Alberta: Confronting the Monstrosity of Bill 32


by Victor Goosen

The United Conservative Party of Alberta has a new plan to save the economy. Like an Alt-right superhero the UCP seems to think that by swooping in to foster low-paying, no-benefits, barely sustainable jobs, it can do the trick. The truth is that Alberta Premier Jason Kenney is more akin to a super villain.

The UCP portrays the legislation of the previous NDP Government as job killing. While downplaying the earlier crash of oil prices, Kenny blames NDP policy on workers’ rights as the problem. Meanwhile, the UPC sinks billions into a foreign-owned oil pipeline, and slashes programs that would have brought good new technology opportunities to Alberta.

Bill 32 is omnibus legislation that makes changes to six different labor relations laws at once. It is driven almost entirely on the backs of hardworking Albertans, delivering to the rich donors and friends of the current government tax kickbacks while destroying environmental legislation that stands in their path to potential private profits.

The United Conservative Party brags about how this legislation will save corporate “job creators” an estimated $100 million annually by reducing “red tape”, also known as minimum labor standards. Theirs is an exercise in reducing workers’ rights and increasing part-time, no-quality-of-life minimum wage jobs. It is likely that there is worse to come in the next provincial legislative session.

Bill 32 is obnoxiously named the Restoring Balance in Alberta’s Workplaces Act.  Balance, really? Alberta currently has some of the lowest labor standards in Canada!  Workers’ rights should be enhanced rather than clawed back.

The man in charge of this monstrosity is the Minister of RED Tape Reduction, MLA Grant Hunter. His mandate as Minister appears to be making businesses profitable no matter who gets hurt.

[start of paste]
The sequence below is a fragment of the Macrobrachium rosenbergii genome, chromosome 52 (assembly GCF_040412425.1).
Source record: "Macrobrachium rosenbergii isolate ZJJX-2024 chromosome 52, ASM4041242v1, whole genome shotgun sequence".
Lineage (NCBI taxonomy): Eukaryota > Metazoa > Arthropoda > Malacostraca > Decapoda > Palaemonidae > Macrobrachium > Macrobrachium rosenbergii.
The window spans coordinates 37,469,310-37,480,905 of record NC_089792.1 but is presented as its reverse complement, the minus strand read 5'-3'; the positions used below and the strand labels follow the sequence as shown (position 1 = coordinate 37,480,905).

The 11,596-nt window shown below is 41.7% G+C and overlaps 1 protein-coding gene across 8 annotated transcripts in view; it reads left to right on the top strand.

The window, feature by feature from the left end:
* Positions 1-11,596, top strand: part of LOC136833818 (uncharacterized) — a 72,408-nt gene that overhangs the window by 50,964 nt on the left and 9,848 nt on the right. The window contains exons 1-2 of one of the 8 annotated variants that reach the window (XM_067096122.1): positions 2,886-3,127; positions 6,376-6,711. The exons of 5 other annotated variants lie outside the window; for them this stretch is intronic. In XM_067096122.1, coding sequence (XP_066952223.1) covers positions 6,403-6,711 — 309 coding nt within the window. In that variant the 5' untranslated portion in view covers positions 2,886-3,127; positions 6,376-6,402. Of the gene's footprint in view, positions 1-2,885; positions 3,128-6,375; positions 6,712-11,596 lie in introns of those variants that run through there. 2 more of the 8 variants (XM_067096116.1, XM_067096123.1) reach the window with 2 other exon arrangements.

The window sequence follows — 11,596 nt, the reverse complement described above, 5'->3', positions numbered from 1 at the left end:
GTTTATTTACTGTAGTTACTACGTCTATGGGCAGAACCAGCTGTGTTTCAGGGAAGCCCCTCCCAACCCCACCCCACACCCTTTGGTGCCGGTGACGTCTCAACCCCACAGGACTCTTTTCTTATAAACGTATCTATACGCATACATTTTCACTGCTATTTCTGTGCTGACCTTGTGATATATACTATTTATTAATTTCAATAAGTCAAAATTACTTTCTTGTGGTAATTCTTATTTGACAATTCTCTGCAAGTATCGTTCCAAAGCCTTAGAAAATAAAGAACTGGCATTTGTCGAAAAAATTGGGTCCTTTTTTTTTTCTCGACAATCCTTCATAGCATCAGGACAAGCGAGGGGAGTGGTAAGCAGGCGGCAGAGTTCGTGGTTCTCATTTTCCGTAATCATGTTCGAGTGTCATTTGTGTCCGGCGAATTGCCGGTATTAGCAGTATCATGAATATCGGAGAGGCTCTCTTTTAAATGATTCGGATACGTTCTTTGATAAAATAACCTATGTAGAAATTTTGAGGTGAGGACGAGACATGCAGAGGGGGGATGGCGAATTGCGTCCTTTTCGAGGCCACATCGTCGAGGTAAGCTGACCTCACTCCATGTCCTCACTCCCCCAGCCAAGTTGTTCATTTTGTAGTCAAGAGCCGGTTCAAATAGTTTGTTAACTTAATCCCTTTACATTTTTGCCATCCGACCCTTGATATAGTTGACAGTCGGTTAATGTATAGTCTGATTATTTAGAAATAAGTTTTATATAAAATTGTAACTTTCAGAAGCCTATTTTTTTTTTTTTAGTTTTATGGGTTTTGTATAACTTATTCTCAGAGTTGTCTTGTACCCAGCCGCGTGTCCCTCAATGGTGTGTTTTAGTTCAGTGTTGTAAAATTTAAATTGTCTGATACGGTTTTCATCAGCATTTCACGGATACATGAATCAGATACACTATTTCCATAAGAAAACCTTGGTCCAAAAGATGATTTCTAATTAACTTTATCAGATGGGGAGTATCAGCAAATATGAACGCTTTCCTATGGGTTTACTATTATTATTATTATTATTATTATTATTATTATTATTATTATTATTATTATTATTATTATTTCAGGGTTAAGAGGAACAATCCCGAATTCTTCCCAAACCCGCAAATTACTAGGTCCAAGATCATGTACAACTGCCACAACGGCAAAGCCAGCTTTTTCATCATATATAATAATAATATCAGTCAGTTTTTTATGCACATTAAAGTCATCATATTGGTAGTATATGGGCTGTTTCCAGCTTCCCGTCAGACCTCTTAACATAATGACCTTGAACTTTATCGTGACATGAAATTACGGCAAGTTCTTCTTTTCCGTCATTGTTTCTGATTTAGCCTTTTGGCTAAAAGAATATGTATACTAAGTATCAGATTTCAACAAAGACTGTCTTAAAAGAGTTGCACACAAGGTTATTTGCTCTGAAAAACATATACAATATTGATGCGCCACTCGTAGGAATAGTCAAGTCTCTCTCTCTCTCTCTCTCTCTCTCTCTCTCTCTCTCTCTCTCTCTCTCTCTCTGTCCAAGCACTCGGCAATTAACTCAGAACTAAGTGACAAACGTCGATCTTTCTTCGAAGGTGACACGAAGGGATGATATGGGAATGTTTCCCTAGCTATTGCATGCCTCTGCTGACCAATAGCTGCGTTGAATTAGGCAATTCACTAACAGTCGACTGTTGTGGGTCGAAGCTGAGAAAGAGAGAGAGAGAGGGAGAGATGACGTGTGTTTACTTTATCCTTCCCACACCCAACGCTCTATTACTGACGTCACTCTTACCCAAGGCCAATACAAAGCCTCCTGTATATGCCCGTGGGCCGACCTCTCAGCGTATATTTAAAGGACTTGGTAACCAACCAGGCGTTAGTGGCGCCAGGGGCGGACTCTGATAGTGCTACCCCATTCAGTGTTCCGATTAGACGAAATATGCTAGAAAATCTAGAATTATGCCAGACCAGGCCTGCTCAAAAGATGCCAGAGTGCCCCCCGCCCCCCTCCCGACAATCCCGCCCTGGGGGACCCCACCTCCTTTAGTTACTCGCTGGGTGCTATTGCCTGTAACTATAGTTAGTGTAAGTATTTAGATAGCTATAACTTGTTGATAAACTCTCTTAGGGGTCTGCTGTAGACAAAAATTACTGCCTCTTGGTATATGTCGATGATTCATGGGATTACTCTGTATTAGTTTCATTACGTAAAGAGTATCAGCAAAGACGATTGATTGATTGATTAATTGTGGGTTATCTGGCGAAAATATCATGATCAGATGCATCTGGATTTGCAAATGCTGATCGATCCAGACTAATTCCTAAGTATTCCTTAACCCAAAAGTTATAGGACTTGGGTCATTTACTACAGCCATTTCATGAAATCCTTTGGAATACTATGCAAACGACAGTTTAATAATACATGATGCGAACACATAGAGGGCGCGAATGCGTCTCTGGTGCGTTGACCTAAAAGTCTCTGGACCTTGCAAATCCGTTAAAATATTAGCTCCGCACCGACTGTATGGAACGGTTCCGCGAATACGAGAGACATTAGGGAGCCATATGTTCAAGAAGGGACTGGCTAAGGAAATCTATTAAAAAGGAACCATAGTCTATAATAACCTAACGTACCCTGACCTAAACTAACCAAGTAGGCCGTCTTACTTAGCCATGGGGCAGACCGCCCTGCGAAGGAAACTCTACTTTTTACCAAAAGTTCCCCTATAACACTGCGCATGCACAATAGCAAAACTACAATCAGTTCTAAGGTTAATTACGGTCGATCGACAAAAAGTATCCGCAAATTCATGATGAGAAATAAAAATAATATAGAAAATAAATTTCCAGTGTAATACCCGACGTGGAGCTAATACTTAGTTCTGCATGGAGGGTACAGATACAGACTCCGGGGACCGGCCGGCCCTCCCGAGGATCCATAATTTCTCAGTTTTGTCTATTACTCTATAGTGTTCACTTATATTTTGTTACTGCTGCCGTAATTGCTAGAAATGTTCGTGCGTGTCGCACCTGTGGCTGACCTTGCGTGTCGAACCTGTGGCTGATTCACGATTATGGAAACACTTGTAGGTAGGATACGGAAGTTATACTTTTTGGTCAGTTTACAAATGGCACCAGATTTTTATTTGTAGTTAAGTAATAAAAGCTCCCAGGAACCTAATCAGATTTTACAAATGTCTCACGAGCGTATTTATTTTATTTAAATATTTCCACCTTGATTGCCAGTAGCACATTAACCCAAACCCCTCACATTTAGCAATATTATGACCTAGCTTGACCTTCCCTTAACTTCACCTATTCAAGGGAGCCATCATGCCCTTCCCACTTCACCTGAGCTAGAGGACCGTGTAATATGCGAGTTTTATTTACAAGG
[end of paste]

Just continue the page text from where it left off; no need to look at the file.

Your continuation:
The one bone the UCP tossed to labour is the clarification that employees continue to accrue vacation time on a job- protected leave. But when one is a part-time employee barely scraping by, talk of vacation time is moot.

This bill goes hand in hand with the sweeping Bill 1 which makes it virtually illegal to protest anywhere in Alberta — from the highways and pipelines, right down to the alleys and ditches. Now it is also illegal to conduct a legal strike in Alberta if it inhibits business in any way — essentially stifling the voice of workers in the work place.

Bill 32 crafters claim to be “creating simpler and more flexible rules for general holiday pay, group terminations, and payment of final earnings upon termination”.  Whom do you suppose that provision will serve? Is it for the working class, or for the corporate owners who would love the ability to lay-off or fire at a whim, and rehire at a lower wage? It is absolutely not for the worker who is scrambling to make ends meet.

The Alberta government has declared war on the working class. The only recourse for workers is to fight back with escalating protest actions, including a general strike in Alberta. If the UCP government succeeds, other provinces may try to impose similar draconian measures. Every worker in Canada is threatened if this law is allowed to stand.

Gil McGowan, President of the Alberta Federation of Labor, puts it this way: “Many people remember the famous western, ‘The Good, the Bad, and the Ugly.’  Well, if Bill 32 was a movie it would be called ‘The Bad, the Even Worse, and the Unconstitutional’.”

The question is:  What will the AFL and the Alberta NDP do about it?